Per your message below, your records request for copy of the May 2012 Police Dept. phone bill has been withdrawn and PRR-12-105 is now closed.
Regarding your statements and question on text messages (PRR-12-104), I will clarify the following:
With this, please let me know the status and your expectations regarding PRR-12-104.
——– Original Message ——–
Subject: RE: Blackberry messages Public Records Request
Date: Mon, August 06, 2012 10:22 pm
To: “Bonnie Walton” <Bwalton@Rentonwa.gov>
Cc: “Mark Dougan” <firstname.lastname@example.org>
If that is the case, I request;
1) all text messages from all police department mobile devices for the past 2 years. As the messages are electronic, I request production electronically. If I can receive a listing of employee names and the devices assigned, I may be able to prioritize the production and potentially eliminate a number of devices from the request, otherwise, I request all text messages from all devices.
2) all cell phone statements for all police department mobile devices for the past 2 years. To prevent years of waiting for review and cost for production, I simply request the number of text messages per mobile device, for the 2 years in order to determine if I am being given all text messages. This can be produced in a single email to myself or Mr. Dougan. As an easy example, I should be able to receive 1,566 text messages from the month of May 2012, including redacted text messages with their specific exemption in the event an in-camera hearing will be required.
3) copies of the policies you reference, or links to your website if they can be downloaded.
4) all text messages from employee owned mobile devices in which text messages sent or received contained business information.
I am assuming, that since you said transitory text messages can be deleted, that all deleted text messages have been reviewed and determined not to be public records by those trained in the review, retention and destruction of government records, as text messages are government records. Therefore, that reasoning would imply that every phone has saved every business related text message and deleted “transitory” messages. However, with that, I disagree with non-business messages not be public records and do not accept that reasoning. I believe all text messages sent or received on public owned mobile devices are public records unless specifically exempted by law. If not provided, I will take the stance that these public records are being withheld.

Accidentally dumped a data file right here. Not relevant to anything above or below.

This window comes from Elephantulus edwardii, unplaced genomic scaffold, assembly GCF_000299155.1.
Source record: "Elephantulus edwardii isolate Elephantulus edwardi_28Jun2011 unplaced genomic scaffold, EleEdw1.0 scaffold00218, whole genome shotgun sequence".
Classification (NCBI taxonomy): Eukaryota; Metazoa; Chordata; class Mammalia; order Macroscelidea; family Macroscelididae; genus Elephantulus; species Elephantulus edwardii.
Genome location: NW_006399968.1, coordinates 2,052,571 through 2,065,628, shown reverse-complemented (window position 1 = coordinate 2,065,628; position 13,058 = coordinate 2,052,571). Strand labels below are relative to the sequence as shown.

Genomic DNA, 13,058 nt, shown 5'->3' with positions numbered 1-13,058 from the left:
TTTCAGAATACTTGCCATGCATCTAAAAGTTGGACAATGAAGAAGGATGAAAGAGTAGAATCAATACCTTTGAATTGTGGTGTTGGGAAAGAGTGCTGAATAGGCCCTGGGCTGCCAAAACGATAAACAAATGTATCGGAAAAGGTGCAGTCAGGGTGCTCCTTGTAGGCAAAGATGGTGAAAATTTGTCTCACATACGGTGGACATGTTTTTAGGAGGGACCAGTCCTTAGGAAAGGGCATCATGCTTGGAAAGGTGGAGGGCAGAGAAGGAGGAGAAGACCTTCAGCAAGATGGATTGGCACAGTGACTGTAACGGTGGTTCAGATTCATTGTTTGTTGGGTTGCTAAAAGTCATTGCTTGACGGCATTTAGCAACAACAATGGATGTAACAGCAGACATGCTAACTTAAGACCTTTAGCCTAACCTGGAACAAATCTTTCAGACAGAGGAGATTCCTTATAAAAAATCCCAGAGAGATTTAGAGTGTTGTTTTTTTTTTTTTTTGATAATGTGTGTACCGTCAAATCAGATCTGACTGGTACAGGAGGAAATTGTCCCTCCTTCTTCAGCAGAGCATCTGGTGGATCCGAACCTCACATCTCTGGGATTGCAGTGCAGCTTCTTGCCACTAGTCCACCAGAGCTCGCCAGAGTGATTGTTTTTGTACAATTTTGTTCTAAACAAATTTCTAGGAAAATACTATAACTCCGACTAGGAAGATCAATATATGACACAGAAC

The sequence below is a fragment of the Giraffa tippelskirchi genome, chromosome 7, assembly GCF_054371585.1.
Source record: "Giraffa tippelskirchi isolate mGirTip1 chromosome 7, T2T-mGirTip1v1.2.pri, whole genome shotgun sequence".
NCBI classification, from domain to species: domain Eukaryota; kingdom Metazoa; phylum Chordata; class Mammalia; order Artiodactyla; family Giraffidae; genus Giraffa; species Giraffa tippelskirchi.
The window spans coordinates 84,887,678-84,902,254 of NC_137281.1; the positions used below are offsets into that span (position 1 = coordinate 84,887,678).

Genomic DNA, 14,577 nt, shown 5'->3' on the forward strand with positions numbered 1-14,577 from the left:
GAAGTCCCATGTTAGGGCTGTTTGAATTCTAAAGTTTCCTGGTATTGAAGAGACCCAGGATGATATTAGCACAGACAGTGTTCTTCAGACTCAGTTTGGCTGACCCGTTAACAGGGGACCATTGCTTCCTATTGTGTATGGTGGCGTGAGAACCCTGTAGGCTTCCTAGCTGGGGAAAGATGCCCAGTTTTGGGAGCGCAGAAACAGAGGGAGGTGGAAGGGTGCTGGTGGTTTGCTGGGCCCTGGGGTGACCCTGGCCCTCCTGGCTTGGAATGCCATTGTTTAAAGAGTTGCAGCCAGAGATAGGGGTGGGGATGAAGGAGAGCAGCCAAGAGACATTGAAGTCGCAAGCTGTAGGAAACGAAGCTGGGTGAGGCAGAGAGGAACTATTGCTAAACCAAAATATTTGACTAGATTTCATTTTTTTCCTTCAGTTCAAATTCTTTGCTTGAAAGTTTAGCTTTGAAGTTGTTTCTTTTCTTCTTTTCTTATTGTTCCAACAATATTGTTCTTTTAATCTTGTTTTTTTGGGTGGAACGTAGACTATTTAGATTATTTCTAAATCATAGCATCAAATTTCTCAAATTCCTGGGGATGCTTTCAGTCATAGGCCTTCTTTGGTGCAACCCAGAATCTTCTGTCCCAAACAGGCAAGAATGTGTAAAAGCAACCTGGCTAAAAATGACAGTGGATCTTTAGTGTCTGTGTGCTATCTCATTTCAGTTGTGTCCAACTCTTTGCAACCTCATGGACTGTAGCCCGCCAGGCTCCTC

My belief is that there has been no supervision of text message content, nor has there been any attempts to preserve text messages based on your repetitive stance of messages not being public records and not preserved. Text messages are also not transitory, particularly as each messages in a string of messages give context to complete conversations. Not unlike email, text messages are virtually identical in conveying thoughts and ideas as an electronic medium, capable of being stored, filtered, printed, and produced as public records. The definition of transitory does not pertain to text messages in the manner you speak.
Your production will either prove or disprove my theory of not preserving public records, resulting in a denial of production of public records.
Regarding technology, http://lmgtfy.com/?q=how+to+save+blackberry+text+messages+to+a+computer
. I seem to have found more than a dozen methods on preserving, printing, and saving text messages from Blackberries, I’m sure all mobile devices have similar methods to produce text messages. If I can save messages from my phone, I do not understand why a trained IT employee cannot try any method other than photocopying a cell phone to preserve text messages. This technology to save text messages has been in existence for more than 2 years, therefore, the excuse of not being able to keep up with technology is moot.
If the City of Renton honestly follows document retention policies as required by state law, all text messages will have been preserved, are able to be reviewed and will subsequently be produced.
You may want to review the following documents as I did, in which within the State of Washington, not only are text messages (writings) public records, but also that information on personally owned computers used for business communication. This implies personal mobile devices as well. I am in agreement with your laws in your state.
Related to another request with Commander McClincy and emails from personal email accounts/computers, we will be filing for withheld records once she completes that records request as she has not provided a single email from a single personal email account or computer, nor has provided any response if she will be providing that information.